Values-based leadership needed more than ever
Bring Values-Based leadership into your thinking
The last weeks have seen an almost complete breakdown of British political leadership at a senior and critical level. It seems we are encountering an absence of values-based leadership at every turn. Tales of dark Machiavellian conniving, betrayal and backstabbing which only Shakespeare could have anticipated, have flooded our media on a daily basis. We have also observed a failure to step up to fill vacuums, direct retreats from political responsibility and accountability, as well as lies and manipulation that we never thought imaginable.
Decisions rooted in narcissism and ego, it seems to have been widespread. Today there is significant disappointment, lack of faith and confidence in our leaders. As a direct result of this appalling lack of ethical leadership, many people openly admit (myself included) to feeling adrift and disillusioned, wondering what as individuals we can do. The Steve Goodier quote comes to mind “Get yourself grounded and you can navigate even the stormiest roads in peace.”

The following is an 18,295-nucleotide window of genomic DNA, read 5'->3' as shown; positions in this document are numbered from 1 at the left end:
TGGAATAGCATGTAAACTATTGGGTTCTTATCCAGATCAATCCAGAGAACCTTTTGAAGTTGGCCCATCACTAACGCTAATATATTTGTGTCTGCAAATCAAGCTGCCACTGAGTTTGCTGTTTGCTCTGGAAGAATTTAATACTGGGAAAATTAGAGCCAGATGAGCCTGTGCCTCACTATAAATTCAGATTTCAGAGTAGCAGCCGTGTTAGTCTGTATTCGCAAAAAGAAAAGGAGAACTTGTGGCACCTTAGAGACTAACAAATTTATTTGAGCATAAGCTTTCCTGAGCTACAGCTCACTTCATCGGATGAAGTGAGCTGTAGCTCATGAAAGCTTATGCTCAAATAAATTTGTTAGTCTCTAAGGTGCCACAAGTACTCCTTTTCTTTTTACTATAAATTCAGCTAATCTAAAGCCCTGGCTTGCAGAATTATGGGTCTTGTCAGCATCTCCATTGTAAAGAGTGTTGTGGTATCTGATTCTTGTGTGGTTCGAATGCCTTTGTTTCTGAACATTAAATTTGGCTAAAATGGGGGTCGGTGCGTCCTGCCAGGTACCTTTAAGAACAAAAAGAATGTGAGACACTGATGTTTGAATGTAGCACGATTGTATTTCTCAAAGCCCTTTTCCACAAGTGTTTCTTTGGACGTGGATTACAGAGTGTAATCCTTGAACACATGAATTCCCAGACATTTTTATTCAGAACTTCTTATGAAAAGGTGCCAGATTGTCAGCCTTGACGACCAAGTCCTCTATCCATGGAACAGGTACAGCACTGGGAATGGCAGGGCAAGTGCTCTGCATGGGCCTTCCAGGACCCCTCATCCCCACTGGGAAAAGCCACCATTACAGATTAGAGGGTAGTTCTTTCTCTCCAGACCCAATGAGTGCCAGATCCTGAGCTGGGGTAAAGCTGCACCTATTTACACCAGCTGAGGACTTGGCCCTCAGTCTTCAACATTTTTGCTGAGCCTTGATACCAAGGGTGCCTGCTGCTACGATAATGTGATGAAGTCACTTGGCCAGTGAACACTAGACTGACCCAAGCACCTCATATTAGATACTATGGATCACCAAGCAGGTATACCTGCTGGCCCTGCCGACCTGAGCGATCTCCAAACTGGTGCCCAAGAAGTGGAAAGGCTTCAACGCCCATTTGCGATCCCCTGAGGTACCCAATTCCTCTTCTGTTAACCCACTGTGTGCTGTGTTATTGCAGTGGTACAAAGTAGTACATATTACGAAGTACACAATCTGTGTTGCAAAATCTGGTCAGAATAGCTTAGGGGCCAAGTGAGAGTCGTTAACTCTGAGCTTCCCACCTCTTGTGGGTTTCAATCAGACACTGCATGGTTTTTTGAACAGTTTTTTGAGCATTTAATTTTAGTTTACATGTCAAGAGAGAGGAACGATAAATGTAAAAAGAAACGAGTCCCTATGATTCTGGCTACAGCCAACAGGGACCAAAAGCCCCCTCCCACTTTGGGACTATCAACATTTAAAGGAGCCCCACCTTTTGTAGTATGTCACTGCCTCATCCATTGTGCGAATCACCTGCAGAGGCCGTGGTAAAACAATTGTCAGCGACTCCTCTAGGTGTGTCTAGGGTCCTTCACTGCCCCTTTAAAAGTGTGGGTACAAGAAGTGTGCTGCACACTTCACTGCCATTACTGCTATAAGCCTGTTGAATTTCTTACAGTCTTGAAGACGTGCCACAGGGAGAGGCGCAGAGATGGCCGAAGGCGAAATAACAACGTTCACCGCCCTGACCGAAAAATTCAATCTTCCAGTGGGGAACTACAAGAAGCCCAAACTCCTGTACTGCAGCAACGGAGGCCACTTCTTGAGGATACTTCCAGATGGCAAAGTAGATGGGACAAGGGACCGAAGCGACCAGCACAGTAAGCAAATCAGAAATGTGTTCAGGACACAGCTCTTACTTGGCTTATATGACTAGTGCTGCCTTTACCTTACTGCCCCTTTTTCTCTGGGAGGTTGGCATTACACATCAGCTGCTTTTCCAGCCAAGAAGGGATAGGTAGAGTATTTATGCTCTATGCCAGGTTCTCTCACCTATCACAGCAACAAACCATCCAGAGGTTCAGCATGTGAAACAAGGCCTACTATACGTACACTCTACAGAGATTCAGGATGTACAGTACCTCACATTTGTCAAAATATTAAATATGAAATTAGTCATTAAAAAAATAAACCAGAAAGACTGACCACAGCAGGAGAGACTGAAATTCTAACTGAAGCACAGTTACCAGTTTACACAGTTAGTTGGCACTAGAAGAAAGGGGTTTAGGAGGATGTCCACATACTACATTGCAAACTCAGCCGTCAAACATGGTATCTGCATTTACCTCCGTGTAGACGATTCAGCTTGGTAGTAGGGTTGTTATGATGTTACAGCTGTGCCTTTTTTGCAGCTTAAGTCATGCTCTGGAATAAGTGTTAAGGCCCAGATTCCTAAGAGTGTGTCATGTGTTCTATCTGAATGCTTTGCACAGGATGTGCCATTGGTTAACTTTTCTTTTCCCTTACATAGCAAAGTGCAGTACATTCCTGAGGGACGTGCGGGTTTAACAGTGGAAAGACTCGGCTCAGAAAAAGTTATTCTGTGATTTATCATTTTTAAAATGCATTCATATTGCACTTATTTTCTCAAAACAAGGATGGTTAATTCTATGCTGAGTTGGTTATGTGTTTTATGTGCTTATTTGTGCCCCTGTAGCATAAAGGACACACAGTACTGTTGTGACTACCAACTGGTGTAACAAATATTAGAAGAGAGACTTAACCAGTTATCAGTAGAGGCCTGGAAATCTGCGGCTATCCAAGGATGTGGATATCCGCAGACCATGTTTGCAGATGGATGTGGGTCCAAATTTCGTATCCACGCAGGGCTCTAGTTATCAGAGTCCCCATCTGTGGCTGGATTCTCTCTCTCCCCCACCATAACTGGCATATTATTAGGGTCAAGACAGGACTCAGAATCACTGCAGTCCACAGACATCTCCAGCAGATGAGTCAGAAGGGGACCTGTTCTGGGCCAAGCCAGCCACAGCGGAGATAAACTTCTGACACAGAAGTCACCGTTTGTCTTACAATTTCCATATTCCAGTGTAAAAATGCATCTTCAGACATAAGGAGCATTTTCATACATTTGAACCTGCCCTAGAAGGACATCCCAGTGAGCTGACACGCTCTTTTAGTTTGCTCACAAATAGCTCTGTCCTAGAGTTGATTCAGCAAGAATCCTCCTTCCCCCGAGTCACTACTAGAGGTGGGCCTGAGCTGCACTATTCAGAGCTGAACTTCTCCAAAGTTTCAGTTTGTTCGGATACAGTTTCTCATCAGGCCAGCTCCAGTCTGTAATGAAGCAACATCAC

Harry M. Jansen Kraemer Jr. in his book From Values to Action suggests that there are four anchor principles to Values-Based Leadership. This is an excellent basic framework for any self-coaching exercises and a structure I use in my own career transition programme.
4 anchor principles of Values-Based Leadership
# 1. Self-reflection
You must make the time to identify and reflect on what you stand for, what your values are, and what matters most to you. If you struggle with this, use our Career Reflections Worksheets which you can download below. Unless you take the time to know yourself and what you stand you will have difficulty "leading" yourself. When you don't know where you are headed all avenues look possible. Of course if you are not centred and anchored yourself, it is even harder to be a trusted and consistent leader.
Values-based leadership, requires periods of introspection for greater self-awareness. So does career management. It doesn't matter if you sit down every year with a coach or scribble your goals down on a beer mat. Without this critical process you will never really know yourself and what is important to you. If you don't know yourself - how do you expect others to know you?
We all need to find a working balance. This means an ability to see a situation from multiple angles and differing viewpoints. This gives you an overview, but does not necessarily mean you have to change your position. Balance means considering all sides and opinions with an open mind so that you can empathize and understand where other people are coming from. Support this process with attentive listening skills to fully understand the viewpoint of others in any interaction. It is the hallmark of values based leadership and key to professional success.